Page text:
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CERN prepares its Future

Geneva, 25 June 1993.

Hubert Curien elected President of CERN Council

The CERN Council, where the representatives of the 17 Member States of the Organization* decide on CERN's scientific programmes and financial resources, held its 97th Session on June 25 under the chairmanship of Sir William Mitchell (United Kingdom).

The Council delegates elected Hubert Curien, until recently French Minister of Research, as President of CERN Council initially for a period of 1 year as of 1 January 1994. He will take over from Sir William Mitchell, who has held the office for three years. Mr Curien, himself a physicist, was Professor at Paris University and l'Ecole Normale Supérieure. He was Minister responsible for Research in France for two periods, 1984-6 and 1988-93. He made frequent visits to CERN and has maintained a personal interest in the research goals of the Laboratory. Hubert Curien has also made an important contribution to other European scientific organizations having been President of the Councils of the European Space Agency (ESA) the European Science Foundation and Eureka. (See attached Curriculum Vitae)

Accepting his election as a great honour Hubert Curien expressed his great confidence in CERN, which he considers as the reference point for European scientific organizations stressing that CERN has achieved major scientific results and shown great wisdom and vision in its investments and the choice of its staff.

Accession of the Czech Republic and Slovak Republic

The former Czech and Slovak Federal Republic, which had been a Member State of CERN as from 1 January 1992, ceased to exist on 31 December 1992. Following applications for membership from both new States, the Czech Republic and the Slovak Republic, Council delegates voted unanimously to accept the Czech Republic and the Slovak Republic as Member States of CERN as from 1 July 1993.

All present at the meeting stood to applaud the two new delegations as they took their places in the Council Chamber. The Czech delegation was led by Mr. Vratislav Ludvik, Deputy Minister for Industry and Trade. Mr. Jan Kubis, Ambassador to the United Nations and other International Organizations in Geneva, was head of the Slovak delegation. A warm welcome was extended to the representatives of the new Member States by the President of Council and the Director-General, a welcome which was repeated in statements by several delegations.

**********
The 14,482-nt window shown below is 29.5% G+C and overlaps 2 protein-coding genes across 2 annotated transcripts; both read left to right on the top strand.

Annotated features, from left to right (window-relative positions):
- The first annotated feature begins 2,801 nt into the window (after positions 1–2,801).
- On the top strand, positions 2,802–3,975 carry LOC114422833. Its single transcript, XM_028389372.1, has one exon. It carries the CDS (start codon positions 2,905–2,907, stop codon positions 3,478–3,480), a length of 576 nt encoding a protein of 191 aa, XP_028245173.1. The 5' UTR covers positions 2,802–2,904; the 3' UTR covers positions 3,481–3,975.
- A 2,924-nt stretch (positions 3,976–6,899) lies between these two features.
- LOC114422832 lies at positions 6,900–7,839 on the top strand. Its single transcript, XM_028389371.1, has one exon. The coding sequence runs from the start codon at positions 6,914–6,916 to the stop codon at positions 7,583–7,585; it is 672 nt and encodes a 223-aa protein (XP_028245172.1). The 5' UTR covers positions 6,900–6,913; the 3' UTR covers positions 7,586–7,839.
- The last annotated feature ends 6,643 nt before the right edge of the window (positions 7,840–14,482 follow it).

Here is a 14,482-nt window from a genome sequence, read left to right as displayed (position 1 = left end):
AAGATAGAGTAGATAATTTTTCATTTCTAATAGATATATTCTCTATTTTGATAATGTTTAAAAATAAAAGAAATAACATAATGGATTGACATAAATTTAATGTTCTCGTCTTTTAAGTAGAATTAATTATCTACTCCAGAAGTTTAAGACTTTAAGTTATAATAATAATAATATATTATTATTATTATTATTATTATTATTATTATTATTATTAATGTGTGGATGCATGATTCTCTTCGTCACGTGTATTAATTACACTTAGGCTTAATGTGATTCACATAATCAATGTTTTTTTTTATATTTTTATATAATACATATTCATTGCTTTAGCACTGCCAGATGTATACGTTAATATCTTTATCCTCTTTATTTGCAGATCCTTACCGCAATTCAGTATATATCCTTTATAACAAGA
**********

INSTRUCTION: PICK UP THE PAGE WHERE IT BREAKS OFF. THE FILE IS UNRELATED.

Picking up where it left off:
The LHC Project will be presented to Council in December

Prof Carlo Rubbia, Director General of CERN, presented the planned scientific activities and budget estimates for the years 1994-1997. The Council approved as a firm estimate the amount of 921.4 MCHF as a basis for the 1994 budget, while the planning for the further years depends on the strategy to be decided for the future CERN accelerator, the Large Hadron Collider (LHC). The LHC Project will be jointly presented by Prof. Rubbia and his successor, Prof Christopher Llewellyn Smith at a special meeting during the December session of Council. In the form of a comprehensive document to be studied by the Member States, full detail will then be given on the design, cost estimate and construction schedule of both the machine and its detectors, as well as on the long term strategic lines along which this project will be embedded in the overall CERN policy, with a complete assessment of its impact on CERN programmes.

Strengthened Cooperation with the European Community and with Russia in the field of scientific research and development